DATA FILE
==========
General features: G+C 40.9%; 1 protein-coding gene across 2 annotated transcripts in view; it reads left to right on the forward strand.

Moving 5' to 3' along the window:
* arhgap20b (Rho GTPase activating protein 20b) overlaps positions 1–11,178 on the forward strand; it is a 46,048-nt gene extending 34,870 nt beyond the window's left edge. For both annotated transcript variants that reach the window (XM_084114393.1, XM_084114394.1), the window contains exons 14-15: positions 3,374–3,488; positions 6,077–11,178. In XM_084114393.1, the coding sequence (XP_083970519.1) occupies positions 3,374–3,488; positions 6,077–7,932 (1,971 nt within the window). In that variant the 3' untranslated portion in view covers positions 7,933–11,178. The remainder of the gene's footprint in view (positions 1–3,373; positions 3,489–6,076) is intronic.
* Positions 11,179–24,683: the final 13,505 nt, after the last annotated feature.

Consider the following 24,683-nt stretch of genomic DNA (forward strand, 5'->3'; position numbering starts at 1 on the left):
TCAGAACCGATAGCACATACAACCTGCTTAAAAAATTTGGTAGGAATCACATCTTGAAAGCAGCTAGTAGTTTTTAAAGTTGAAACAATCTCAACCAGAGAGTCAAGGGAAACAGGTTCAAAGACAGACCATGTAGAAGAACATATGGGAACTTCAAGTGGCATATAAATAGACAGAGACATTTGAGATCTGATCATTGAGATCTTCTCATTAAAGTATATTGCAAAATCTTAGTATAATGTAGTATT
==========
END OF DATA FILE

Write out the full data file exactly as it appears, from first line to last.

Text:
General features: G+C 40.9%; 1 protein-coding gene across 2 annotated transcripts in view; it reads left to right on the forward strand.

Moving 5' to 3' along the window:
* arhgap20b (Rho GTPase activating protein 20b) overlaps positions 1–11,178 on the forward strand; it is a 46,048-nt gene extending 34,870 nt beyond the window's left edge. For both annotated transcript variants that reach the window (XM_084114393.1, XM_084114394.1), the window contains exons 14-15: positions 3,374–3,488; positions 6,077–11,178. In XM_084114393.1, the coding sequence (XP_083970519.1) occupies positions 3,374–3,488; positions 6,077–7,932 (1,971 nt within the window). In that variant the 3' untranslated portion in view covers positions 7,933–11,178. The remainder of the gene's footprint in view (positions 1–3,373; positions 3,489–6,076) is intronic.
* Positions 11,179–24,683: the final 13,505 nt, after the last annotated feature.

Consider the following 24,683-nt stretch of genomic DNA (forward strand, 5'->3'; position numbering starts at 1 on the left):
TCAGAACCGATAGCACATACAACCTGCTTAAAAAATTTGGTAGGAATCACATCTTGAAAGCAGCTAGTAGTTTTTAAAGTTGAAACAATCTCAACCAGAGAGTCAAGGGAAACAGGTTCAAAGACAGACCATGTAGAAGAACATATGGGAACTTCAAGTGGCATATAAATAGACAGAGACATTTGAGATCTGATCATTGAGATCTTCTCATTAAAGTATATTGCAAAATCTTAGTATAATGTAGTATT